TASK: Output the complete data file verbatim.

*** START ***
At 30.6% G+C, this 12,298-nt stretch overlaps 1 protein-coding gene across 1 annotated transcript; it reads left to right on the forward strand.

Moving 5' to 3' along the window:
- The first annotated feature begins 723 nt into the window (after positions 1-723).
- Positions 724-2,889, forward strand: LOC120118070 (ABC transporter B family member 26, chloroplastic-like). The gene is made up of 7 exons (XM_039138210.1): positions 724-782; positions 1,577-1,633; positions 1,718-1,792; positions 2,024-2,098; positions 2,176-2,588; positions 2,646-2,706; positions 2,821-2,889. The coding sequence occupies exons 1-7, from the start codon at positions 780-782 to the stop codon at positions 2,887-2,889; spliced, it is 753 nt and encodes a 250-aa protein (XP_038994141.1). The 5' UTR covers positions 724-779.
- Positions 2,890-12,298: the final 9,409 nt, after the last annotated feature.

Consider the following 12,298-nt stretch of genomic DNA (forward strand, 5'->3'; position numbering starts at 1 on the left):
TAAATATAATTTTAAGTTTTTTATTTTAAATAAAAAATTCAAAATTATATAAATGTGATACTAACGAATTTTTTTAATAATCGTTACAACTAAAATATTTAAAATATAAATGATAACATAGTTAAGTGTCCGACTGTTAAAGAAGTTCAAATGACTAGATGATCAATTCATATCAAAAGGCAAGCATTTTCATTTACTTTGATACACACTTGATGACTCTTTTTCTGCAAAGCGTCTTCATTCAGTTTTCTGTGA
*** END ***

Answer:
At 30.6% G+C, this 12,298-nt stretch overlaps 1 protein-coding gene across 1 annotated transcript; it reads left to right on the forward strand.

Moving 5' to 3' along the window:
- The first annotated feature begins 723 nt into the window (after positions 1-723).
- Positions 724-2,889, forward strand: LOC120118070 (ABC transporter B family member 26, chloroplastic-like). The gene is made up of 7 exons (XM_039138210.1): positions 724-782; positions 1,577-1,633; positions 1,718-1,792; positions 2,024-2,098; positions 2,176-2,588; positions 2,646-2,706; positions 2,821-2,889. The coding sequence occupies exons 1-7, from the start codon at positions 780-782 to the stop codon at positions 2,887-2,889; spliced, it is 753 nt and encodes a 250-aa protein (XP_038994141.1). The 5' UTR covers positions 724-779.
- Positions 2,890-12,298: the final 9,409 nt, after the last annotated feature.

Consider the following 12,298-nt stretch of genomic DNA (forward strand, 5'->3'; position numbering starts at 1 on the left):
TAAATATAATTTTAAGTTTTTTATTTTAAATAAAAAATTCAAAATTATATAAATGTGATACTAACGAATTTTTTTAATAATCGTTACAACTAAAATATTTAAAATATAAATGATAACATAGTTAAGTGTCCGACTGTTAAAGAAGTTCAAATGACTAGATGATCAATTCATATCAAAAGGCAAGCATTTTCATTTACTTTGATACACACTTGATGACTCTTTTTCTGCAAAGCGTCTTCATTCAGTTTTCTGTGA